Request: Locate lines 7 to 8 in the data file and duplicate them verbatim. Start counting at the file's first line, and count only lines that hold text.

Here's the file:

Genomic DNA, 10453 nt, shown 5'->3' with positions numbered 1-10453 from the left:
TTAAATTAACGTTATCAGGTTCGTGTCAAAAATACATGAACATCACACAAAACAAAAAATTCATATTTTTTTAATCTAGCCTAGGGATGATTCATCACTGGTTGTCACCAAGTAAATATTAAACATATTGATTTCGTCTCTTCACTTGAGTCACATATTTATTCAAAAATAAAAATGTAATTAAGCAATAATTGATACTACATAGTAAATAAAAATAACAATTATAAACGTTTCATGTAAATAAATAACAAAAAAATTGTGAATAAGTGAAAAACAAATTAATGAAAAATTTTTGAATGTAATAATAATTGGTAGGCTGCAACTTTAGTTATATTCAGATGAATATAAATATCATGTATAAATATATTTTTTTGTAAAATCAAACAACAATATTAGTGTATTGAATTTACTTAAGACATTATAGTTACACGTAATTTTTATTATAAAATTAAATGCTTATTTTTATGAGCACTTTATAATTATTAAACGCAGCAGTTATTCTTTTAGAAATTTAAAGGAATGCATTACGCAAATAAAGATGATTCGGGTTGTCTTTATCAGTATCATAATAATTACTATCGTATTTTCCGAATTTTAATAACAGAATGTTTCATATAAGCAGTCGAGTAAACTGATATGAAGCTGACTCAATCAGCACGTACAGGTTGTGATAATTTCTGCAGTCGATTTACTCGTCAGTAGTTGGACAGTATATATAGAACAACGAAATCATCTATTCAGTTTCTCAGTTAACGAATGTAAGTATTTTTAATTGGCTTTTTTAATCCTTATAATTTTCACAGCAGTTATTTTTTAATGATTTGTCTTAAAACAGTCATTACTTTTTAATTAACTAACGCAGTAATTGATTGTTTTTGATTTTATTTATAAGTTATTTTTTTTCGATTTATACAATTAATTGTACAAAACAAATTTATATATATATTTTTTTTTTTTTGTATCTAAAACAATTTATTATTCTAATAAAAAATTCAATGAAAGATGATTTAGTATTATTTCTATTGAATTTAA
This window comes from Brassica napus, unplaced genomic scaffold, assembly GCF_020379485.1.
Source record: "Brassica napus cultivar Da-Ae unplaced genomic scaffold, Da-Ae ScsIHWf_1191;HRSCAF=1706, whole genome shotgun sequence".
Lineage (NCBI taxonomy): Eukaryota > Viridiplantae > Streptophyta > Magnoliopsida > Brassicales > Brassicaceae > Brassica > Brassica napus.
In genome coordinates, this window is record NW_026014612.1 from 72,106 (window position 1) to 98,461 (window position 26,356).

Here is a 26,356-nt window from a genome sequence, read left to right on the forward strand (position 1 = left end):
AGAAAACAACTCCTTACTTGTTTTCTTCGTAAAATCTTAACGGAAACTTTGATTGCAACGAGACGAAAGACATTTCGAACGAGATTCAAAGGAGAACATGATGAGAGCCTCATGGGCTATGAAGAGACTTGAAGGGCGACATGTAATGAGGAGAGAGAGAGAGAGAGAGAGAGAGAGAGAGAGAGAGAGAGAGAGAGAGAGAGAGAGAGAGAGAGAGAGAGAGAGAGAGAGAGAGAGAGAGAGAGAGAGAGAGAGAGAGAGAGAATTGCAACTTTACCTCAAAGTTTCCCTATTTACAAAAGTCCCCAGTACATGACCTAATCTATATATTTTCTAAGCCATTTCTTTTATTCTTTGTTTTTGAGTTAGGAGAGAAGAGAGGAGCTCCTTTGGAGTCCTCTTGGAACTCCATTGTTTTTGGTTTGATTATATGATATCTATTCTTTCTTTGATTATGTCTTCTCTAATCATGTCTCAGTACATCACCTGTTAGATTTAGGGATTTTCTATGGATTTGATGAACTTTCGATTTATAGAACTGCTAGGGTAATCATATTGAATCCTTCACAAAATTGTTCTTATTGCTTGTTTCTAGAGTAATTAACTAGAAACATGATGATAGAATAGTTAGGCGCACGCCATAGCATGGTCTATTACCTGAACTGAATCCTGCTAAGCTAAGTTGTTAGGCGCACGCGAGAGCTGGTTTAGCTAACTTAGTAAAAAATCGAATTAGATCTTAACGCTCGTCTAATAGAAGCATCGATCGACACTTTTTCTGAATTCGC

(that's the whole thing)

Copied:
Here is a 26,356-nt window from a genome sequence, read left to right on the forward strand (position 1 = left end):
AGAAAACAACTCCTTACTTGTTTTCTTCGTAAAATCTTAACGGAAACTTTGATTGCAACGAGACGAAAGACATTTCGAACGAGATTCAAAGGAGAACATGATGAGAGCCTCATGGGCTATGAAGAGACTTGAAGGGCGACATGTAATGAGGAGAGAGAGAGAGAGAGAGAGAGAGAGAGAGAGAGAGAGAGAGAGAGAGAGAGAGAGAGAGAGAGAGAGAGAGAGAGAGAGAGAGAGAGAGAGAGAGAGAGAGAGAGAGAGAGAATTGCAACTTTACCTCAAAGTTTCCCTATTTACAAAAGTCCCCAGTACATGACCTAATCTATATATTTTCTAAGCCATTTCTTTTATTCTTTGTTTTTGAGTTAGGAGAGAAGAGAGGAGCTCCTTTGGAGTCCTCTTGGAACTCCATTGTTTTTGGTTTGATTATATGATATCTATTCTTTCTTTGATTATGTCTTCTCTAATCATGTCTCAGTACATCACCTGTTAGATTTAGGGATTTTCTATGGATTTGATGAACTTTCGATTTATAGAACTGCTAGGGTAATCATATTGAATCCTTCACAAAATTGTTCTTATTGCTTGTTTCTAGAGTAATTAACTAGAAACATGATGATAGAATAGTTAGGCGCACGCCATAGCATGGTCTATTACCTGAACTGAATCCTGCTAAGCTAAGTTGTTAGGCGCACGCGAGAGCTGGTTTAGCTAACTTAGTAAAAAATCGAATTAGATCTTAACGCTCGTCTAATAGAAGCATCGATCGACACTTTTTCTGAATTCGC